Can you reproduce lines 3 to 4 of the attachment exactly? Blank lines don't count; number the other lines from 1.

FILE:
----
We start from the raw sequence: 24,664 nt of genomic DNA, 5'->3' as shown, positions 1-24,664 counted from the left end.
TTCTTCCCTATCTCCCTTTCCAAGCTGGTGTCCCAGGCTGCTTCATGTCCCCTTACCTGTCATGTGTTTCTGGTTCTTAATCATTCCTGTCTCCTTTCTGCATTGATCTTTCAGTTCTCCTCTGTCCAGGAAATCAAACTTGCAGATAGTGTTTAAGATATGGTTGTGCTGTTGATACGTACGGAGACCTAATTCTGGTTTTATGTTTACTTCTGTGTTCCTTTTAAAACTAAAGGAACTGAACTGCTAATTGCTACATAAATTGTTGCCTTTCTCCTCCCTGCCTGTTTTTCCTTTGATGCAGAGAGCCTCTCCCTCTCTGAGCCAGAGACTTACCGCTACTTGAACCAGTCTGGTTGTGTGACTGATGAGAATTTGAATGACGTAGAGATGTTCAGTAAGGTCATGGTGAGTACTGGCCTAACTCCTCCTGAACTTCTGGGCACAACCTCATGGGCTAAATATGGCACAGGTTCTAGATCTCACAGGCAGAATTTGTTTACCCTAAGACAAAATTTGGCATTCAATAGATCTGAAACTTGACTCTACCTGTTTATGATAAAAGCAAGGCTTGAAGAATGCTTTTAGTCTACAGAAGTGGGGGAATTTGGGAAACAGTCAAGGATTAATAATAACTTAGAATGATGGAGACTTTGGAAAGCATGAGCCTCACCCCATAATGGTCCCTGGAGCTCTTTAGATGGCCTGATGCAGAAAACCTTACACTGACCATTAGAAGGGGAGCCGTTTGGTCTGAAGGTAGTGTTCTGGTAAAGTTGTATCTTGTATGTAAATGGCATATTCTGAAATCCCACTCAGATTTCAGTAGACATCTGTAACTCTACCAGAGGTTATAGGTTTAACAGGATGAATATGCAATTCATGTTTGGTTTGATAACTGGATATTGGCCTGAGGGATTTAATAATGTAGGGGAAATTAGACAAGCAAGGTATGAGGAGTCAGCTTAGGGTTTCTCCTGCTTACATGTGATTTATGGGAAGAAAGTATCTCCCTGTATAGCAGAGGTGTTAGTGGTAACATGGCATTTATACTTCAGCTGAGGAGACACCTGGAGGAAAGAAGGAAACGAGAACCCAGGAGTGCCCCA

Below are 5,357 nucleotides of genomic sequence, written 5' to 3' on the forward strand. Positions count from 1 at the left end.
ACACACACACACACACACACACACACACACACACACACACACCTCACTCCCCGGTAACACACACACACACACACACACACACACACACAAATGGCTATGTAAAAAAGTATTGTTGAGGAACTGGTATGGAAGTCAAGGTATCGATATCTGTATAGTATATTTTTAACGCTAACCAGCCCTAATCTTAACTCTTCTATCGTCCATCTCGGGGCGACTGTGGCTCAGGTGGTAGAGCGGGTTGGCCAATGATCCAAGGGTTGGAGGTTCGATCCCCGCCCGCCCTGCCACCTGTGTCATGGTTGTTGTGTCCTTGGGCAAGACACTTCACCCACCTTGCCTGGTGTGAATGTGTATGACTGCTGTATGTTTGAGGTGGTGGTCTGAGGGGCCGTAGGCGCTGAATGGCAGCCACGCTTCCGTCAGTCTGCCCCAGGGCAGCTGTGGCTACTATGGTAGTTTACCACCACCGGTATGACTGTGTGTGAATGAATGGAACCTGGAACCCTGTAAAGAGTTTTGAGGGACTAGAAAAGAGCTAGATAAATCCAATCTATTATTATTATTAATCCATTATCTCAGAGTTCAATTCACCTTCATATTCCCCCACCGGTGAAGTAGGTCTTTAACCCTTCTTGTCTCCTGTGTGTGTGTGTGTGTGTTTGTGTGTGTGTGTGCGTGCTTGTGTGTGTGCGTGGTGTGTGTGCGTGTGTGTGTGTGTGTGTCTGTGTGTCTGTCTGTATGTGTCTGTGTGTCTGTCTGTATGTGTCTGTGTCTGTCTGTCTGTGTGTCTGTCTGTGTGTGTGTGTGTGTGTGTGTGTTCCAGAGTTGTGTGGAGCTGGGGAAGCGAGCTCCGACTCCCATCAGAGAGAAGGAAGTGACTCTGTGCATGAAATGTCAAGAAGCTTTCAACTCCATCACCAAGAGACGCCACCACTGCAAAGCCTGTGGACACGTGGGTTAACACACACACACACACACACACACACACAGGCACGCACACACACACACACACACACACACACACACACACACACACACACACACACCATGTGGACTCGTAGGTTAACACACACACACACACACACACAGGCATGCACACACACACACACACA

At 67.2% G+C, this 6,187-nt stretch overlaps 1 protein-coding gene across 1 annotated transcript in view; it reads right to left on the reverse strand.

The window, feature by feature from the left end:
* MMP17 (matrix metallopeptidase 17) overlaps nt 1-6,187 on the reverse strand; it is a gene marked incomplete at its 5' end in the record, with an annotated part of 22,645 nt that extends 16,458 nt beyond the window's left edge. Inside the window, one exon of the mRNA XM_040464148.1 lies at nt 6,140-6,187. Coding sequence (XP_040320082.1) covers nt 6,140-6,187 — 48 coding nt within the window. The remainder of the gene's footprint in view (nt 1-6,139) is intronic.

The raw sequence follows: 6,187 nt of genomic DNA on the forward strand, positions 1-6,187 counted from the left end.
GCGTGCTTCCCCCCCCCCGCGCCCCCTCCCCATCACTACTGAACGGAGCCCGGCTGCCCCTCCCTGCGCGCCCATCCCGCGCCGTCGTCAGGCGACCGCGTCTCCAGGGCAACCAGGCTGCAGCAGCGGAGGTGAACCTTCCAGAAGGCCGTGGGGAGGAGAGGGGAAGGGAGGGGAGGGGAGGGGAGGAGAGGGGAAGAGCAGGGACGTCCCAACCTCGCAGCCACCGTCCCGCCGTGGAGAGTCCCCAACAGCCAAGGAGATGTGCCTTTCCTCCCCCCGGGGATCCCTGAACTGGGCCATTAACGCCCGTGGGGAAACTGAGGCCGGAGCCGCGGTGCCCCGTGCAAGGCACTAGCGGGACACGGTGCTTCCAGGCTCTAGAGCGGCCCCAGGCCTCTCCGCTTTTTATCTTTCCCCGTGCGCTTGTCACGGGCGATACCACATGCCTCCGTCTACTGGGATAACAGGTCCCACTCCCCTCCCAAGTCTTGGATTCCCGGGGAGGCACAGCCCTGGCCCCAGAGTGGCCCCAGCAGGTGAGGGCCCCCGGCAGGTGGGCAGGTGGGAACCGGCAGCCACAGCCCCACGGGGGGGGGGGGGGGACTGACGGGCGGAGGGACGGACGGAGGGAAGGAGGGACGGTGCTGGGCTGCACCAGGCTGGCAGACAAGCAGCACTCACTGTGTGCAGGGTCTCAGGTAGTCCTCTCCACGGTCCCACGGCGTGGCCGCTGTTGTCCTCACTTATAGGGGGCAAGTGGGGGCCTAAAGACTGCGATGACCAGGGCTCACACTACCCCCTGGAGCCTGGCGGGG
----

Below are 5,357 nucleotides of genomic sequence, written 5' to 3' on the forward strand. Positions count from 1 at the left end.
ACACACACACACACACACACACACACACACACACACACACACCTCACTCCCCGGTAACACACACACACACACACACACACACACACACAAATGGCTATGTAAAAAAGTATTGTTGAGGAACTGGTATGGAAGTCAAGGTATCGATATCTGTATAGTATATTTTTAACGCTAACCAGCCCTAATCTTAACTCTTCTATCGTCCATCTCGGGGCGACTGTGGCTCAGGTGGTAGAGCGGGTTGGCCAATGATCCAAGGGTTGGAGGTTCGATCCCCGCCCGCCCTGCCACCTGTGTCATGGTTGTTGTGTCCTTGGGCAAGACACTTCACCCACCTTGCCTGGTGTGAATGTGTATGACTGCTGTATGTTTGAGGTGGTGGTCTGAGGGGCCGTAGGCGCTGAATGGCAGCCACGCTTCCGTCAGTCTGCCCCAGGGCAGCTGTGGCTACTATGGTAGTTTACCACCACCGGTATGACTGTGTGTGAATGAATGGAACCTGGAACCCTGTAAAGAGTTTTGAGGGACTAGAAAAGAGCTAGATAAATCCAATCTATTATTATTATTAATCCATTATCTCAGAGTTCAATTCACCTTCATATTCCCCCACCGGTGAAGTAGGTCTTTAACCCTTCTTGTCTCCTGTGTGTGTGTGTGTGTGTTTGTGTGTGTGTGTGCGTGCTTGTGTGTGTGCGTGGTGTGTGTGCGTGTGTGTGTGTGTGTGTCTGTGTGTCTGTCTGTATGTGTCTGTGTGTCTGTCTGTATGTGTCTGTGTCTGTCTGTCTGTGTGTCTGTCTGTGTGTGTGTGTGTGTGTGTGTGTTCCAGAGTTGTGTGGAGCTGGGGAAGCGAGCTCCGACTCCCATCAGAGAGAAGGAAGTGACTCTGTGCATGAAATGTCAAGAAGCTTTCAACTCCATCACCAAGAGACGCCACCACTGCAAAGCCTGTGGACACGTGGGTTAACACACACACACACACACACACACACACAGGCACGCACACACACACACACACACACACACACACACACACACACACACACACACACCATGTGGACTCGTAGGTTAACACACACACACACACACACACAGGCATGCACACACACACACACACA